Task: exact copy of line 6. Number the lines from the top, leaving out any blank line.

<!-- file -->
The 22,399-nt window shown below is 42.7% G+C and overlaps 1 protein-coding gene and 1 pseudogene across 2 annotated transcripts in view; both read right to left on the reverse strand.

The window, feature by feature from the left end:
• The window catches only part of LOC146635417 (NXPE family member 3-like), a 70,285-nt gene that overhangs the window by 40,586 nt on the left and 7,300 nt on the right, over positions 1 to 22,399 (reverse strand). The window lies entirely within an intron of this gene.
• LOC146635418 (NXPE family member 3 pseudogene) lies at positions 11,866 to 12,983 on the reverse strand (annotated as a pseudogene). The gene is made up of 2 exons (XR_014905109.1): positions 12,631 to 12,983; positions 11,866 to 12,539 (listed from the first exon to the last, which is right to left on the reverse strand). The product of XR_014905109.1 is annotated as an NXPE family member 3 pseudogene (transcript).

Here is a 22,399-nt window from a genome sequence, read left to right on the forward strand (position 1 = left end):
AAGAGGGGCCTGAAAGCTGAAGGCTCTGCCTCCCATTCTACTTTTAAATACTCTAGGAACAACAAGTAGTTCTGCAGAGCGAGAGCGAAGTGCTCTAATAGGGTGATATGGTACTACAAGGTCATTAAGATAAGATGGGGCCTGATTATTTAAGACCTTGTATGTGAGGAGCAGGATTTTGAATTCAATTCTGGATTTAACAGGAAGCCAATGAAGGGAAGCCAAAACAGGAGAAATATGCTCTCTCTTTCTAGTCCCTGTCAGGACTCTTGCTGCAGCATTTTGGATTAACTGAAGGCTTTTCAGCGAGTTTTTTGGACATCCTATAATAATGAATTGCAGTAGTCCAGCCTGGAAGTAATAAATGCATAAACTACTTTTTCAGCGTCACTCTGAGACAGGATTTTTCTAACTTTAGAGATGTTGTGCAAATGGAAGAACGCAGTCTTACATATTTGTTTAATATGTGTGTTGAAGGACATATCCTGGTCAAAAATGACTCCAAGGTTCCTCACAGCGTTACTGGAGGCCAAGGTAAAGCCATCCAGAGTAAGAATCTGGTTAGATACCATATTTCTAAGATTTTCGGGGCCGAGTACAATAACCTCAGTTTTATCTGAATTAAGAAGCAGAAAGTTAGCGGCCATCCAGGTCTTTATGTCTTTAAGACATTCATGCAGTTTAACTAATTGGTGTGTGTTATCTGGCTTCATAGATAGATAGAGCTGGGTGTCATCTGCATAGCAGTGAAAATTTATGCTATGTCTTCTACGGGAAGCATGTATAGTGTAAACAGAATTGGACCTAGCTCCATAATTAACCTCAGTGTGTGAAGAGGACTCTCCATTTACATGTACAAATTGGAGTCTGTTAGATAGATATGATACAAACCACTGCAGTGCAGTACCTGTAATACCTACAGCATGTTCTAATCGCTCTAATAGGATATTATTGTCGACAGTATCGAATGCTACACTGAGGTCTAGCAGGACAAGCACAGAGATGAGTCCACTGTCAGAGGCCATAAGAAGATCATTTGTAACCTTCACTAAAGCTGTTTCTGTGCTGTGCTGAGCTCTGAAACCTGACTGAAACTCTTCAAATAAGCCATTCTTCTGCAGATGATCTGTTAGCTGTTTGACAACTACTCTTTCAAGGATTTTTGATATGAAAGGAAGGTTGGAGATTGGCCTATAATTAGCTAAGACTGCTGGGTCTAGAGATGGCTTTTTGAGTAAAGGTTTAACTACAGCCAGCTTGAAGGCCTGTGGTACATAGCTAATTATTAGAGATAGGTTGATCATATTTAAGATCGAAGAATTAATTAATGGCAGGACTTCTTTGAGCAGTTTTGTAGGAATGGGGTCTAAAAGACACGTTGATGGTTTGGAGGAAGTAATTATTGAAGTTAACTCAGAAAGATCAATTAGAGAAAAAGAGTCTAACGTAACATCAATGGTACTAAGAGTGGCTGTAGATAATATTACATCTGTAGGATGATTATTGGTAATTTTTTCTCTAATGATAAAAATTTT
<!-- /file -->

AAGAGGGGCCTGAAAGCTGAAGGCTCTGCCTCCCATTCTACTTTTAAATACTCTAGGAACAACAAGTAGTTCTGCAGAGCGAGAGCGAAGTGCTCTAATAGGGTGATATGGTACTACAAGGTCATTAAGATAAGATGGGGCCTGATTATTTAAGACCTTGTATGTGAGGAGCAGGATTTTGAATTCAATTCTGGATTTAACAGGAAGCCAATGAAGGGAAGCCAAAACAGGAGAAATATGCTCTCTCTTTCTAGTCCCTGTCAGGACTCTTGCTGCAGCATTTTGGATTAACTGAAGGCTTTTCAGCGAGTTTTTTGGACATCCTATAATAATGAATTGCAGTAGTCCAGCCTGGAAGTAATAAATGCATAAACTACTTTTTCAGCGTCACTCTGAGACAGGATTTTTCTAACTTTAGAGATGTTGTGCAAATGGAAGAACGCAGTCTTACATATTTGTTTAATATGTGTGTTGAAGGACATATCCTGGTCAAAAATGACTCCAAGGTTCCTCACAGCGTTACTGGAGGCCAAGGTAAAGCCATCCAGAGTAAGAATCTGGTTAGATACCATATTTCTAAGATTTTCGGGGCCGAGTACAATAACCTCAGTTTTATCTGAATTAAGAAGCAGAAAGTTAGCGGCCATCCAGGTCTTTATGTCTTTAAGACATTCATGCAGTTTAACTAATTGGTGTGTGTTATCTGGCTTCATAGATAGATAGAGCTGGGTGTCATCTGCATAGCAGTGAAAATTTATGCTATGTCTTCTACGGGAAGCATGTATAGTGTAAACAGAATTGGACCTAGCTCCATAATTAACCTCAGTGTGTGAAGAGGACTCTCCATTTACATGTACAAATTGGAGTCTGTTAGATAGATATGATACAAACCACTGCAGTGCAGTACCTGTAATACCTACAGCATGTTCTAATCGCTCTAATAGGATATTATTGTCGACAGTATCGAATGCTACACTGAGGTCTAGCAGGACAAGCACAGAGATGAGTCCACTGTCAGAGGCCATAAGAAGATCATTTGTAACCTTCACTAAAGCTGTTTCTGTGCTGTGCTGAGCTCTGAAACCTGACTGAAACTCTTCAAATAAGCCATTCTTCTGCAGATGATCTGTTAGCTGTTTGACAACTACTCTTTCAAGGATTTTTGATATGAAAGGAAGGTTGGAGATTGGCCTATAATTAGCTAAGACTGCTGGGTCTAGAGATGGCTTTTTGAGTAAAGGTTTAACTACAGCCAGCTTGAAGGCCTGTGGTACATAGCTAATTATTAGAGATAGGTTGATCATATTTAAGATCGAAGAATTAATTAATGGCAGGACTTCTTTGAGCAGTTTTGTAGGAATGGGGTCTAAAAGACACGTTGATGGTTTGGAGGAAGTAATTATTGAAGTTAACTCAGAAAGATCAATTAGAGAAAAAGAGTCTAACGTAACATCAATGGTACTAAGAGTGGCTGTAGATAATATTACATCTGTAGGATGATTATTGGTAATTTTTTCTCTAATGATAAAAATTTT